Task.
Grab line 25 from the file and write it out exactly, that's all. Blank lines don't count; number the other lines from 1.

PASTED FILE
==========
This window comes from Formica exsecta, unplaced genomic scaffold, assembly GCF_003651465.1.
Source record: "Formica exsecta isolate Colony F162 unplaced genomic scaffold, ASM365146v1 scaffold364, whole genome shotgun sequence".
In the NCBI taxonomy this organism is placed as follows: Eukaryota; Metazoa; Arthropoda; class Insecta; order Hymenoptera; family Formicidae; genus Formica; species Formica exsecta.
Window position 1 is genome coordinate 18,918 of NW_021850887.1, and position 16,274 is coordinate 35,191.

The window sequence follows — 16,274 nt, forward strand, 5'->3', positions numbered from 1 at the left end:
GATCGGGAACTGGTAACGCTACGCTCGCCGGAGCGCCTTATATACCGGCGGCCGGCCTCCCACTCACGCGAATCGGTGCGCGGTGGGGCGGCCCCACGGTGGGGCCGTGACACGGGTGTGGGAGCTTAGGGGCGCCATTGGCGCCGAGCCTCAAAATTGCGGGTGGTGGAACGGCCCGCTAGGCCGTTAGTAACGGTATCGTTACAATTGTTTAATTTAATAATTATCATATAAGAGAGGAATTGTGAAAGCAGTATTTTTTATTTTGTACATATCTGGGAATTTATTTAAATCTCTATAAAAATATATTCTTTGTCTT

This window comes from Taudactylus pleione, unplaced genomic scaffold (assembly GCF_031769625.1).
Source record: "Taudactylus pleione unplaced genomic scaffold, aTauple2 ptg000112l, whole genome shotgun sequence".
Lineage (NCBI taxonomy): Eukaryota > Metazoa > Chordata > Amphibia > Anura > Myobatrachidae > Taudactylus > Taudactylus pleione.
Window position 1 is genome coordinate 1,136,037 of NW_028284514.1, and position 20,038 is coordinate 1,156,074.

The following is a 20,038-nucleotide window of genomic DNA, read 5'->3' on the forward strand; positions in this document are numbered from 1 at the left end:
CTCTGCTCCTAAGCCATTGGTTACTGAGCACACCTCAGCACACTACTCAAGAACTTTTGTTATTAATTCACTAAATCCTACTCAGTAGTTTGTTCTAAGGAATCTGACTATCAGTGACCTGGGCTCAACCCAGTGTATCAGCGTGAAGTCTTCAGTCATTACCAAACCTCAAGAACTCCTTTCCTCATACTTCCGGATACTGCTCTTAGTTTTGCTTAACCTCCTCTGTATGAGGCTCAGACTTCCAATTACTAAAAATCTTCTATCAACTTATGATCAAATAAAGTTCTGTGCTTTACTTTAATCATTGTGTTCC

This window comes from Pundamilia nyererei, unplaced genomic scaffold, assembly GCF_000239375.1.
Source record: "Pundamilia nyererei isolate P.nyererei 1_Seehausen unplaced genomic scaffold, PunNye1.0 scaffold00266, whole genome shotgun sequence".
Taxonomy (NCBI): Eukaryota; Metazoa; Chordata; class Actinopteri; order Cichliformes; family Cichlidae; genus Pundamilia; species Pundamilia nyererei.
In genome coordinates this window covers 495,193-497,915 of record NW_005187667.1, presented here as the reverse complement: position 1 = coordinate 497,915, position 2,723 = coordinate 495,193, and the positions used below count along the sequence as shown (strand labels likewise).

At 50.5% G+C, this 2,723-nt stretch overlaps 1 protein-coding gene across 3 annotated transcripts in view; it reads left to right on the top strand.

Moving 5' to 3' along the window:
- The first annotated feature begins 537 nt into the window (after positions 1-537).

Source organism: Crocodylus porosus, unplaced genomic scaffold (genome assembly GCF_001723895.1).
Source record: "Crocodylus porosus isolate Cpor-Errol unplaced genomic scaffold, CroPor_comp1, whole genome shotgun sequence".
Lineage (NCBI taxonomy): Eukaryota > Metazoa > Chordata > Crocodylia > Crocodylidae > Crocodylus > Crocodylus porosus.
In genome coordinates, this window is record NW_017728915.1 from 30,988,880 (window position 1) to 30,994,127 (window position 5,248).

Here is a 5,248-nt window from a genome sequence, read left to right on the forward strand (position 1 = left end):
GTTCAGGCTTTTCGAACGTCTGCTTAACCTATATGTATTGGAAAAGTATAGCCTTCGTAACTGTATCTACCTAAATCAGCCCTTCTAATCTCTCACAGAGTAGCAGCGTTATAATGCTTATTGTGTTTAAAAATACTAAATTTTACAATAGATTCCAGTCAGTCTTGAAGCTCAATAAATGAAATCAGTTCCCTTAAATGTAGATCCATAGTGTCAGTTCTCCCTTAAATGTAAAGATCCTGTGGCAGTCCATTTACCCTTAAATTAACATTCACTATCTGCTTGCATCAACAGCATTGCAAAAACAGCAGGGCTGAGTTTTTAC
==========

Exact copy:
GTTCAGGCTTTTCGAACGTCTGCTTAACCTATATGTATTGGAAAAGTATAGCCTTCGTAACTGTATCTACCTAAATCAGCCCTTCTAATCTCTCACAGAGTAGCAGCGTTATAATGCTTATTGTGTTTAAAAATACTAAATTTTACAATAGATTCCAGTCAGTCTTGAAGCTCAATAAATGAAATCAGTTCCCTTAAATGTAGATCCATAGTGTCAGTTCTCCCTTAAATGTAAAGATCCTGTGGCAGTCCATTTACCCTTAAATTAACATTCACTATCTGCTTGCATCAACAGCATTGCAAAAACAGCAGGGCTGAGTTTTTAC